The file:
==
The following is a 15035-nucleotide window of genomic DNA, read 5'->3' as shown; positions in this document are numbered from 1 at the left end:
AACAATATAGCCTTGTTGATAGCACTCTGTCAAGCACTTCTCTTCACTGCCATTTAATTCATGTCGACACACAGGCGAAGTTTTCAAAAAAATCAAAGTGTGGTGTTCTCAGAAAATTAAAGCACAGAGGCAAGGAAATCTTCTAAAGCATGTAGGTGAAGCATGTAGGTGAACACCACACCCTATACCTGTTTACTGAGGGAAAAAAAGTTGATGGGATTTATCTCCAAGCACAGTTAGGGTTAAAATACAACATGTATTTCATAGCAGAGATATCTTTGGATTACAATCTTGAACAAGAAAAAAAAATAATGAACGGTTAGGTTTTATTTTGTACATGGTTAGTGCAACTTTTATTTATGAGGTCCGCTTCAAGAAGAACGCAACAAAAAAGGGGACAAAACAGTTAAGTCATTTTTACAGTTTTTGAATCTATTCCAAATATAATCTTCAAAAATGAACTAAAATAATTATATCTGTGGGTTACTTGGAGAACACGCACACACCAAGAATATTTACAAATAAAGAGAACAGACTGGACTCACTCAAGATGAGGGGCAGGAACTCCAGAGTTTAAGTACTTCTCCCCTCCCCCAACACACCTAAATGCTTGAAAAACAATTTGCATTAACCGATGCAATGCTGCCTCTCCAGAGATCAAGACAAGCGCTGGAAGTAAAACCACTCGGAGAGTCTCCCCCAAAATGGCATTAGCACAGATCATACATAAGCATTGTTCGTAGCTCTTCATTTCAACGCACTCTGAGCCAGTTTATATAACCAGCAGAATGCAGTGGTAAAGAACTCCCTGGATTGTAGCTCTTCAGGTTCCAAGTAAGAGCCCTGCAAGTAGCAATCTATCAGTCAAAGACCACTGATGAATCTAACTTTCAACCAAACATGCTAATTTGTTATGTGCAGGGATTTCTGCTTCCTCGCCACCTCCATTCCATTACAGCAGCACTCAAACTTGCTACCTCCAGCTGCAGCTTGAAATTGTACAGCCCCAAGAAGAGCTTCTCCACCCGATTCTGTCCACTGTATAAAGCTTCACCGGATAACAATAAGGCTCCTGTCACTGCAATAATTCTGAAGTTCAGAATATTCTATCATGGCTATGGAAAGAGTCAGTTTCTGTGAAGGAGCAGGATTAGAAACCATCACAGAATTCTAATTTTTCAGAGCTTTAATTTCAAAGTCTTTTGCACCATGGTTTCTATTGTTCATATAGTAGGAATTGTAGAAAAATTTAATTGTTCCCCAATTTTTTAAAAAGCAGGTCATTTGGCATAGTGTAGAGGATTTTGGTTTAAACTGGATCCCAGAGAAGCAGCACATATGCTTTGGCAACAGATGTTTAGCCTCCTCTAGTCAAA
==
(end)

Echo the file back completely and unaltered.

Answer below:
The following is a 15035-nucleotide window of genomic DNA, read 5'->3' as shown; positions in this document are numbered from 1 at the left end:
AACAATATAGCCTTGTTGATAGCACTCTGTCAAGCACTTCTCTTCACTGCCATTTAATTCATGTCGACACACAGGCGAAGTTTTCAAAAAAATCAAAGTGTGGTGTTCTCAGAAAATTAAAGCACAGAGGCAAGGAAATCTTCTAAAGCATGTAGGTGAAGCATGTAGGTGAACACCACACCCTATACCTGTTTACTGAGGGAAAAAAAGTTGATGGGATTTATCTCCAAGCACAGTTAGGGTTAAAATACAACATGTATTTCATAGCAGAGATATCTTTGGATTACAATCTTGAACAAGAAAAAAAAATAATGAACGGTTAGGTTTTATTTTGTACATGGTTAGTGCAACTTTTATTTATGAGGTCCGCTTCAAGAAGAACGCAACAAAAAAGGGGACAAAACAGTTAAGTCATTTTTACAGTTTTTGAATCTATTCCAAATATAATCTTCAAAAATGAACTAAAATAATTATATCTGTGGGTTACTTGGAGAACACGCACACACCAAGAATATTTACAAATAAAGAGAACAGACTGGACTCACTCAAGATGAGGGGCAGGAACTCCAGAGTTTAAGTACTTCTCCCCTCCCCCAACACACCTAAATGCTTGAAAAACAATTTGCATTAACCGATGCAATGCTGCCTCTCCAGAGATCAAGACAAGCGCTGGAAGTAAAACCACTCGGAGAGTCTCCCCCAAAATGGCATTAGCACAGATCATACATAAGCATTGTTCGTAGCTCTTCATTTCAACGCACTCTGAGCCAGTTTATATAACCAGCAGAATGCAGTGGTAAAGAACTCCCTGGATTGTAGCTCTTCAGGTTCCAAGTAAGAGCCCTGCAAGTAGCAATCTATCAGTCAAAGACCACTGATGAATCTAACTTTCAACCAAACATGCTAATTTGTTATGTGCAGGGATTTCTGCTTCCTCGCCACCTCCATTCCATTACAGCAGCACTCAAACTTGCTACCTCCAGCTGCAGCTTGAAATTGTACAGCCCCAAGAAGAGCTTCTCCACCCGATTCTGTCCACTGTATAAAGCTTCACCGGATAACAATAAGGCTCCTGTCACTGCAATAATTCTGAAGTTCAGAATATTCTATCATGGCTATGGAAAGAGTCAGTTTCTGTGAAGGAGCAGGATTAGAAACCATCACAGAATTCTAATTTTTCAGAGCTTTAATTTCAAAGTCTTTTGCACCATGGTTTCTATTGTTCATATAGTAGGAATTGTAGAAAAATTTAATTGTTCCCCAATTTTTTAAAAAGCAGGTCATTTGGCATAGTGTAGAGGATTTTGGTTTAAACTGGATCCCAGAGAAGCAGCACATATGCTTTGGCAACAGATGTTTAGCCTCCTCTAGTCAAA